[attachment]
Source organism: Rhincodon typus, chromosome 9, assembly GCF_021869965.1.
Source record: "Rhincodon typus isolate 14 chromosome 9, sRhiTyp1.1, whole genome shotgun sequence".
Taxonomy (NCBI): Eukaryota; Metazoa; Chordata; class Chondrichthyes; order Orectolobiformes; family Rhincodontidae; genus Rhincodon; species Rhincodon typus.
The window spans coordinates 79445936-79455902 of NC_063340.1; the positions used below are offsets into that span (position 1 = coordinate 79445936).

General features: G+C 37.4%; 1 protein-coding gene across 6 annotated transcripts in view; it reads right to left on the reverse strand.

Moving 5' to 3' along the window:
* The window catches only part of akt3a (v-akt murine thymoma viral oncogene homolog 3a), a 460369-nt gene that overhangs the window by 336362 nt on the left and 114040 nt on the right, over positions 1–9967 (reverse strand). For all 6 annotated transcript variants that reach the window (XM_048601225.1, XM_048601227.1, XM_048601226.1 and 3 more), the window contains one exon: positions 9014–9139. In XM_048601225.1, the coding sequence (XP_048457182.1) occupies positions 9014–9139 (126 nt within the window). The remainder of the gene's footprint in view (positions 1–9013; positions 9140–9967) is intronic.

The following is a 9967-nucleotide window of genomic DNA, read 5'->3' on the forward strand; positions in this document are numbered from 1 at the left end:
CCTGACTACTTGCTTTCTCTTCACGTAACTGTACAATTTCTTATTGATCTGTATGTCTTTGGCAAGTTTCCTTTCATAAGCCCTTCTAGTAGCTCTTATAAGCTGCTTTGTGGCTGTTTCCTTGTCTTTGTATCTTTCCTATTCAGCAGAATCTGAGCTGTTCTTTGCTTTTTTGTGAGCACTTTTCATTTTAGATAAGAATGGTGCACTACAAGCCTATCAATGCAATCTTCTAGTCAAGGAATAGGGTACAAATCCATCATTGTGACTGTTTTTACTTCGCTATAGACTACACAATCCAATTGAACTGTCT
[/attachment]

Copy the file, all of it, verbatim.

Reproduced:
Source organism: Rhincodon typus, chromosome 9, assembly GCF_021869965.1.
Source record: "Rhincodon typus isolate 14 chromosome 9, sRhiTyp1.1, whole genome shotgun sequence".
Taxonomy (NCBI): Eukaryota; Metazoa; Chordata; class Chondrichthyes; order Orectolobiformes; family Rhincodontidae; genus Rhincodon; species Rhincodon typus.
The window spans coordinates 79445936-79455902 of NC_063340.1; the positions used below are offsets into that span (position 1 = coordinate 79445936).

General features: G+C 37.4%; 1 protein-coding gene across 6 annotated transcripts in view; it reads right to left on the reverse strand.

Moving 5' to 3' along the window:
* The window catches only part of akt3a (v-akt murine thymoma viral oncogene homolog 3a), a 460369-nt gene that overhangs the window by 336362 nt on the left and 114040 nt on the right, over positions 1–9967 (reverse strand). For all 6 annotated transcript variants that reach the window (XM_048601225.1, XM_048601227.1, XM_048601226.1 and 3 more), the window contains one exon: positions 9014–9139. In XM_048601225.1, the coding sequence (XP_048457182.1) occupies positions 9014–9139 (126 nt within the window). The remainder of the gene's footprint in view (positions 1–9013; positions 9140–9967) is intronic.

The following is a 9967-nucleotide window of genomic DNA, read 5'->3' on the forward strand; positions in this document are numbered from 1 at the left end:
CCTGACTACTTGCTTTCTCTTCACGTAACTGTACAATTTCTTATTGATCTGTATGTCTTTGGCAAGTTTCCTTTCATAAGCCCTTCTAGTAGCTCTTATAAGCTGCTTTGTGGCTGTTTCCTTGTCTTTGTATCTTTCCTATTCAGCAGAATCTGAGCTGTTCTTTGCTTTTTTGTGAGCACTTTTCATTTTAGATAAGAATGGTGCACTACAAGCCTATCAATGCAATCTTCTAGTCAAGGAATAGGGTACAAATCCATCATTGTGACTGTTTTTACTTCGCTATAGACTACACAATCCAATTGAACTGTCT